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||Dorothy Parker (1893-1967) - original surname Rothschild|
American short story writer, poet, and critic, a legendary figure in the New York literary scene. Dorothy Parker wrote sketches and short stories, many of them published in The New Yorker. Her column, 'Constant Reader,' was highly popular. Parker was especially famous for her instant wit and cruel humour.
Razors pain you;
Dorothy Parker was born in West End, New Jersey, the fourth and last child of Jacob (Henry) Rothschild, a garment manufacturer, and Annie Eliza (née Marston) Rothschild, the daughter of a machinist at Phoenix Armour. Her paternal grandparents came from Russia. Parker's mother died in 1898. Jacob married in 1900 Eleanor Frances Lewis, a Roman Catholic; Parker never liked her stepmother. Eleanor Frances died of a heart attack three years after the wedding. Martin Rothschild, her uncle, perished on the Titanic in 1912. Her father died when she was twenty.
Parker attended a Catholic grammar school, and a finishing school in Morristown, New Jersey. "But as for helping me in the outside world, the convent taught me only that if you spit on a pencil eraser it will erase in," Parker said in 1956 in an interview by the journalist Marion Capron. (The Critical Waltz: Essays on the Work of Dorothy Parker, edited by Rhonda S. Pettit, 2005, p. 358) Parker's formal education ended at the fourteen. She moved to New York City, whe she wrote during the day and earned money at night playing the piano in a dancing school.
Her first poem Parker sold to Vanity Fair in 1914 and a few years later she was
given an editorial position on the magazine. There she took over for
P.G. Wodehouse as a drama critic, being the first female critic
on Broadway. In 1917 she
married Edwin Pond Parker II, a stockbroker, whom she divorced
officially in 1928.
Edwin was wounded in World War I, he was an alcoholic, and during the
war he became addicted to morphine.
Crowinshield, the managing editor of Vanity Fair, recalled that Parker
had "the quickest tongue imaginable . . . the keenest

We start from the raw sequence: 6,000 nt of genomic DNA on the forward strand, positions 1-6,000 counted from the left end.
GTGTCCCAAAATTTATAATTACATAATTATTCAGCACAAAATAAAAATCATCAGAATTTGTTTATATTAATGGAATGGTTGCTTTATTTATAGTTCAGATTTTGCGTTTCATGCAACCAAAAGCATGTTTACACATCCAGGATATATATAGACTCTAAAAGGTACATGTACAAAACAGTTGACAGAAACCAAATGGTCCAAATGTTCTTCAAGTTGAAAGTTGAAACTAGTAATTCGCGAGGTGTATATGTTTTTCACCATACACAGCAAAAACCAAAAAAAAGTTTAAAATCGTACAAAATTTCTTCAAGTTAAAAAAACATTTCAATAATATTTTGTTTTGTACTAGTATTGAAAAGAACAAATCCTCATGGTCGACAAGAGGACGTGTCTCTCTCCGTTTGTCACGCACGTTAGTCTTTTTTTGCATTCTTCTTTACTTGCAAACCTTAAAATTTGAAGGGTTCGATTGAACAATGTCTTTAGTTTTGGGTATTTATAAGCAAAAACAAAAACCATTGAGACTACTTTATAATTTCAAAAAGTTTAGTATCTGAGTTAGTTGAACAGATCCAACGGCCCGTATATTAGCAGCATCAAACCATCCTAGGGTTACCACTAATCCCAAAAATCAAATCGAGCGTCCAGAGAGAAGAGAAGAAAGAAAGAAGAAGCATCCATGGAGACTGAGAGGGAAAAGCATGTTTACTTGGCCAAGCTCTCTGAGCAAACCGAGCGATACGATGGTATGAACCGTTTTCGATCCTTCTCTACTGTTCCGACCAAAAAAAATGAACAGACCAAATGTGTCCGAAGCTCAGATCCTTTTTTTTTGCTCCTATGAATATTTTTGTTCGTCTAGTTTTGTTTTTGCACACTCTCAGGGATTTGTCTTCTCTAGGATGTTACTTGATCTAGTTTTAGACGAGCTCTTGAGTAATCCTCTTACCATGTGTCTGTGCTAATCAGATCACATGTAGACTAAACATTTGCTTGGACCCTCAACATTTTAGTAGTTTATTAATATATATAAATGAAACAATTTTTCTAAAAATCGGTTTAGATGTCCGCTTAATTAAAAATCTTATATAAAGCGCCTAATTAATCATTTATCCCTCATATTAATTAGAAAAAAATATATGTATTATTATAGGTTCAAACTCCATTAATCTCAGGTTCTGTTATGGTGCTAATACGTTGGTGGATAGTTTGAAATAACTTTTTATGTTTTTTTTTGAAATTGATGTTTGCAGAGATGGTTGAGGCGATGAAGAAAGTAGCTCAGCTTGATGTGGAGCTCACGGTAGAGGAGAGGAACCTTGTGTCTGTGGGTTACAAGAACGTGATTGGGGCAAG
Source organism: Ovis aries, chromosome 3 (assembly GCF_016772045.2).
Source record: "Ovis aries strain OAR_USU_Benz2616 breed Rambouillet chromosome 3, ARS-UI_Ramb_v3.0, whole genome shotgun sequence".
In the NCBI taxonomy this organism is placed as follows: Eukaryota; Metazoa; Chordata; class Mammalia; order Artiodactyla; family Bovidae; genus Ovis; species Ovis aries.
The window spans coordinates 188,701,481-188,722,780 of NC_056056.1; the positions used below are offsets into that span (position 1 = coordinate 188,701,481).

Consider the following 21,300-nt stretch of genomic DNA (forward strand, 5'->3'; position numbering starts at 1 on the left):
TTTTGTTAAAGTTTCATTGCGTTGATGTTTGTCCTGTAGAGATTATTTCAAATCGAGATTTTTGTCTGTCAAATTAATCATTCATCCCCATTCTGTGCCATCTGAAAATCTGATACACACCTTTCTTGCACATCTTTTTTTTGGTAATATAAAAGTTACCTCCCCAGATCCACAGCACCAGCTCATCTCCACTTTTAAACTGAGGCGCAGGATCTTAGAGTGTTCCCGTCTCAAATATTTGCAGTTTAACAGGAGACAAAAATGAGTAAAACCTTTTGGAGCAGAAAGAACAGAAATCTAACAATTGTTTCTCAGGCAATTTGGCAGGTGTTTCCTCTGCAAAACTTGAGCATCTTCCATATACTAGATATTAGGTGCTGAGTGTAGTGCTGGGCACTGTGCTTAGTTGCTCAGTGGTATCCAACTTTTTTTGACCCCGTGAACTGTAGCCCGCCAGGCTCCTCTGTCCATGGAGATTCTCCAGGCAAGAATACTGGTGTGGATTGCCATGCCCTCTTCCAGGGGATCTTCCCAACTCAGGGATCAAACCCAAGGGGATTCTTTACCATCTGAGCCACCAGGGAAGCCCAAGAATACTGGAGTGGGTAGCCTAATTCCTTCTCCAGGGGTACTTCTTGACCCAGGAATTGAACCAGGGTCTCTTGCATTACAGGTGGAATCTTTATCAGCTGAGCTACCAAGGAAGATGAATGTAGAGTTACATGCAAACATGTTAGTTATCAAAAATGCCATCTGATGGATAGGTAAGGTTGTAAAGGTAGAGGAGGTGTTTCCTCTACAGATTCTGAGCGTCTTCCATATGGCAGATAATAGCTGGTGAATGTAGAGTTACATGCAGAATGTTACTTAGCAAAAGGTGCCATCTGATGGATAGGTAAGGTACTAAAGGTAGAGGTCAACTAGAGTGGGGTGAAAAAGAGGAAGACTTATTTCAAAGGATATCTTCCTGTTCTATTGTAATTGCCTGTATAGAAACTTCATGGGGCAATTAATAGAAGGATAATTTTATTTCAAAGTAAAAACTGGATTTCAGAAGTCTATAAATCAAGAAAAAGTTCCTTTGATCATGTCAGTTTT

sense of mockery." (Poets for Young Adults: Their Lives and Works by Mary Loving Blanchard and Cara Falcetti, 2007, p. 202) With two other writers Robert Benchley and Robert
Sherwood, Parker formed the nucleus of the Algonquin Round Table, an
informal luncheon club held at New York City's Algonquin Hotel on
Forty-Fourth Street. Other members included Ring Lardner and James
Thurber. Parker was usually the only woman in the group. During the Prohibition, the hotel didn't serve alcohol.
After comparing actress Billie Burke, wife of the influential Broadway impresario Florenz Ziegfeld, with vaudeville performer Eva Tanguay, Parker was fired as Vanity Fair's theater critic. While writing for Life and Ainslee's she had free hands to lampoon Ziegfeld and his Follies.
Between the years 1927 and 1933, Parker wrote book reviews for The New Yorker.
Her texts continued appear in the magazine at irregular intervals until
1955. Parker always claimed that he wrote for the money, but her
earnings were relatively unchanged until she moved to Hollywood and
started to to make some serious money.
A great part of Parker's reading in her teens and twenties consisted of nineteenth-century poets, Wordsworth, Coleridge, Shelley, Keats, Byron, and others. There are modernist and sentimentalist traits in her own poems, she relied on rhyme and meter, and occasionally mocked "modernist verse". Her first collection, Enough Rope, was published in 1926. It contained the often-quoted 'Résumé' on suicide, and 'News Item.' Enough Rope was a bestseller and was followed by Sunset Guns (1928) and Death and Taxes (1931), which were collected in Collected Poems: Not So Deep As a Well (1936). Parker's poems were sardonic, usually dry, elegant commentaries on love, or shallowness of modern life: "Why is it no one sent me yet / One perfect limousine, do you suppose? / Ah no, it's always just my luck to get / One perfect rose." (1926) The poem 'Day-Dreams' mocked domestic married life, which she associated in the short story 'Such a Pretty Little Picture' with death and entrapment. However, later in life she took up knitting, tried to conceive a child, and wrote in a letter: "I love having a house, I love its being pretty whenever you look, I love a big yard full of dogs." (Dorothy Parker: What Fresh Hell Is This? by Marion Meade, 1989, p. 245) She also bought a farm in Buck Country, Pennsylvania.